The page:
10.0 DETERIORATING FILM

An agency having microfilm of public records should prepare a silver duplicate to replace the original when it finds that the original copies are deteriorating. Obviously, the replacement should comply with all the aforementioned requirements.

SOURCES OF ADDITIONAL INFORMATION

Association for Information and Image Management (AIIM)
1100 Wayne Avenue
Silver Spring, Maryland 20910
Voice: 301-587-8202
Fax: 301-587-2711

American National Standards Institute (ANSI)
1430 Broadway
New York, New York 10018
212-354-3300

National Center for State Courts (NCSC)
Publications Manager
300 Newport Avenue
Williamsburg, Virginia 23187-8798
888-450-0391

The Library of Virginia (LVA)
Archives and Records Management Services Division (ARMS)
800 E. Broad Street
Richmond, Virginia 23219
804-692-3600

GLOSSARY

ANSI.
American National Standards Institute. ANSI is composed of representatives from industry, technical societies, consumer organizations and government agencies.
Aperture card.
A card with a rectangular hole(s) designed for holding one or more frames of microfilm.
Archival quality.
The ability of a processed microform to retain its original characteristics and resist deterioration over time in use and in storage.
Base.
A transparent plastic material, usually of cellulose triacetate or polyester, upon which a photographic emulsion or other material may be coated.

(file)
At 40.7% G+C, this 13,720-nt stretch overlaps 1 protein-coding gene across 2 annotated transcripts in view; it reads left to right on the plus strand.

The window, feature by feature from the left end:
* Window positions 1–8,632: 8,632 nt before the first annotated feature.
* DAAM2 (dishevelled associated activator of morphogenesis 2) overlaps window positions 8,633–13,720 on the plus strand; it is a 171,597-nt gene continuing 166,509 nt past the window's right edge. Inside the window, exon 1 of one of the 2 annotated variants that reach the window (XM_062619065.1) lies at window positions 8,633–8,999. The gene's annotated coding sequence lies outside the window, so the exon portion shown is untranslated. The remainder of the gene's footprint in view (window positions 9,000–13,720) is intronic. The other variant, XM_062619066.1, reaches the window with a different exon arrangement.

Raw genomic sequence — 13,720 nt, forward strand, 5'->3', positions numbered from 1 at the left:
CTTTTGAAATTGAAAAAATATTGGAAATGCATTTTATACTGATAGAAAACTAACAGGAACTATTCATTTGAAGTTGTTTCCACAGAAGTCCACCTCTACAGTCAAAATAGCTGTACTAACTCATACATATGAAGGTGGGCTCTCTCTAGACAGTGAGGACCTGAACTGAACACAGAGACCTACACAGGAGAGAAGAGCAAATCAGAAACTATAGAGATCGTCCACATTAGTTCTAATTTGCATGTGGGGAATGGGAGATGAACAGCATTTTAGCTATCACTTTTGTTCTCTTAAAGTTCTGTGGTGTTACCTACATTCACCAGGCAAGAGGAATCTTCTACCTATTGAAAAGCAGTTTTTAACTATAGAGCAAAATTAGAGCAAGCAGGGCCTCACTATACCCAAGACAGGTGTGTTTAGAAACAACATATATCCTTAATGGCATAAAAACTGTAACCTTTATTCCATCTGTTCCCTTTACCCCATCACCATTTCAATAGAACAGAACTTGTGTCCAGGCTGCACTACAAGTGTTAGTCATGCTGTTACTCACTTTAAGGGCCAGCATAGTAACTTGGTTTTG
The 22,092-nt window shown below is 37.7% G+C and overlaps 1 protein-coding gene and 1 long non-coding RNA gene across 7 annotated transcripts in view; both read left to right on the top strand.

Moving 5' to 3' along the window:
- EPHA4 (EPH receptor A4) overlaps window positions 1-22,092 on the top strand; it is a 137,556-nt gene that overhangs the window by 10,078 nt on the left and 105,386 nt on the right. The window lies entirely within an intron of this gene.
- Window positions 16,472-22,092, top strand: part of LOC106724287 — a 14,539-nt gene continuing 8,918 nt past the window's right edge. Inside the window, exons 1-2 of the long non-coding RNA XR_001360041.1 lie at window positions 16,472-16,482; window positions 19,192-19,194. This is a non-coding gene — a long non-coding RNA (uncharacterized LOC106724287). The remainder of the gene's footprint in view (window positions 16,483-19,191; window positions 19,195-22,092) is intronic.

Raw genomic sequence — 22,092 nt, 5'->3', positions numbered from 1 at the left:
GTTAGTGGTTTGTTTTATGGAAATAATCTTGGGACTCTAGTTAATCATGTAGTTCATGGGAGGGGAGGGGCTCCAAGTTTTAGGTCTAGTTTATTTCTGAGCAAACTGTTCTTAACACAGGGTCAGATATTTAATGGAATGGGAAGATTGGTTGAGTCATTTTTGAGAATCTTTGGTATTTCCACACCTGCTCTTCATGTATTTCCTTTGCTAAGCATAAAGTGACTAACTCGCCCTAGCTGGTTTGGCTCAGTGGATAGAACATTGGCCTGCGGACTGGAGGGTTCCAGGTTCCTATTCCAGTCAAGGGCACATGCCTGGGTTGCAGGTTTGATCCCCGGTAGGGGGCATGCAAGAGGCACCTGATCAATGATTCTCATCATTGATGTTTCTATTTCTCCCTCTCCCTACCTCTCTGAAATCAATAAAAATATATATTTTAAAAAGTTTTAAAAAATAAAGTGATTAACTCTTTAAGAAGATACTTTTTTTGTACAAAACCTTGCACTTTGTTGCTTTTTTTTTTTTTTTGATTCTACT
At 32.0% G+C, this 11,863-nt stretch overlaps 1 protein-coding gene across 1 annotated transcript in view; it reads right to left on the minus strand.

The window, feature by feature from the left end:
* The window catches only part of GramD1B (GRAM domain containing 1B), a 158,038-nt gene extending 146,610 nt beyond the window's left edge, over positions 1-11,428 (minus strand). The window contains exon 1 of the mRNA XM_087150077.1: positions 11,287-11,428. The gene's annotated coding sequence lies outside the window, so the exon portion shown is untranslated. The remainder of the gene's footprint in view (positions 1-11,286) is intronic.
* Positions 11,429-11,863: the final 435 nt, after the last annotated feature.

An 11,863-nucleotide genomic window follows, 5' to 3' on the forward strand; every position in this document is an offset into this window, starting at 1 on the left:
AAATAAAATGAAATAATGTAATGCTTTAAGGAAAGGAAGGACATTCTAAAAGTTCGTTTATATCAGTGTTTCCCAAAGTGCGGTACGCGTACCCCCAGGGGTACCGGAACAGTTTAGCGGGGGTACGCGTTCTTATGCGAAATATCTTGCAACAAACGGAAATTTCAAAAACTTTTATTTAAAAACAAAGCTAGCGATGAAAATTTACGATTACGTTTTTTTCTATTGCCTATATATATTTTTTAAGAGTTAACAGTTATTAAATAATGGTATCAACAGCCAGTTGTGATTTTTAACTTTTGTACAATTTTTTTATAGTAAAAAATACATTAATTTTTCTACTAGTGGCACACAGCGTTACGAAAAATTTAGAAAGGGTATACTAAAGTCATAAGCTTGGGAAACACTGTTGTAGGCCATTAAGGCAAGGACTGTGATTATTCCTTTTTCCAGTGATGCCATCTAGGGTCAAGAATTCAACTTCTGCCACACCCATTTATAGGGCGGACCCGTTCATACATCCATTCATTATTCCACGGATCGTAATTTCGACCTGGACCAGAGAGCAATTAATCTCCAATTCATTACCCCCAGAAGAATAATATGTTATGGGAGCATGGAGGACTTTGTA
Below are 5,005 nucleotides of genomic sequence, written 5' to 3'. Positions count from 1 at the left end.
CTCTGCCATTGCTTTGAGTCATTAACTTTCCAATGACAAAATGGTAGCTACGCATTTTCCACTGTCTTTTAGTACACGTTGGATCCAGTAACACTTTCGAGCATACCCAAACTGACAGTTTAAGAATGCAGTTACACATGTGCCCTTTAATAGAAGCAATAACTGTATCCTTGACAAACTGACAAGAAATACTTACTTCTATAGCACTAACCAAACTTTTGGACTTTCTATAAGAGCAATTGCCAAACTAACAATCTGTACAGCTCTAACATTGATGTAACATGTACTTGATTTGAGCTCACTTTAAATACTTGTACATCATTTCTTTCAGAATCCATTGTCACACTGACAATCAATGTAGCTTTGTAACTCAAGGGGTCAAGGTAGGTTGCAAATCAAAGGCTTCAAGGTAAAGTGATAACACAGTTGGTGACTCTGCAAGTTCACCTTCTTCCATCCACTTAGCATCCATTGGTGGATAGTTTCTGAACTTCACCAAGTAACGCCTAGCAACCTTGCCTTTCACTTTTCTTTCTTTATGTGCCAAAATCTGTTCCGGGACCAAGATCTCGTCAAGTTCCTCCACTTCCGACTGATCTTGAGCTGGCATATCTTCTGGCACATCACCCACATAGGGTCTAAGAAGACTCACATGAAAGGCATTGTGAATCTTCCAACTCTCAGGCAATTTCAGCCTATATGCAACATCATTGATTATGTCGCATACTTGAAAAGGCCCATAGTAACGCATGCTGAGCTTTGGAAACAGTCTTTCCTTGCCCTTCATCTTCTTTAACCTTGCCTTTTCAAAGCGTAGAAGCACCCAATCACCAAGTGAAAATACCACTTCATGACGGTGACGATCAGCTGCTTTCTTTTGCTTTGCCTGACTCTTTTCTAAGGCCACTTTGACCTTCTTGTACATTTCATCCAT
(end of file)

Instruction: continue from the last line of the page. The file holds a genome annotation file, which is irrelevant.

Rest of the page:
Book cradle.
A device which holds a large bound book open and flat during filming with a planetary camera.
Camera microfilm.
First generation microfilm. The microfilm that comes out of the camera, as opposed to microfilm created by duplication.
Camera-processor.
A device which performs both filming and processing within one unit.
Cartridge.
A single core container enclosing roll film, designed to be inserted into microfilm viewing devices.
Cassette.
A double core container enclosing roll film. Designed to be inserted into microfilm viewing devices.
Cellulose ester.
A film base composed mainly of cellulose esters of acetic, propionic or butyric acids or mixtures thereof.
Cine mode.
Images of microfilm oriented with information in a sideways position.
Comic mode.
Images on microfilm oriented with information in an upright position.
Computer output microfilm (COM).
Microfilm containing data produced by a recorder from computer-generated signals.
Densitometer.
The device used to measure the density of microfilm.
Density.
The light-absorbing or light reflecting characteristics of a photographic image.
Diazo film.
A non-reversing duplicate film (containing diazonium salts) which forms an image when exposed to ultraviolet light and enveloped by ammonia.
Dry-process silver film.
A non-gelatin silver film that is developed by application of heat.
Duplicating microfilms.
Microfilm designed for the creation of duplicate microforms rather then for use in cameras.
Emulsion.
The light-sensitive coating on microfilm, usually containing silver salts and other chemicals suspended in gelatin.
Exposure.
The process of subjecting light sensitive film to a lighted object.
Eye loupe.
A small low-power magnifying device.
Generation.
A measure of the remoteness of a particular copy from the original material. The picture taken of a document, cathode ray tube, or other item, is termed first generation microfilm (camera microfilm). Copies made from this first generation are second generation, copies from the second generation are third generation, etc.
Hardcopy.
(1) An enlarged reproduction from a microfilm usually on paper. (2) A printed copy of machine output in a readable form, for example, output form a computer printer.
Image.
( 1) A reproduction of an object, produced by light rays. (2) A photographic reproduction of an object on film.
Jacket.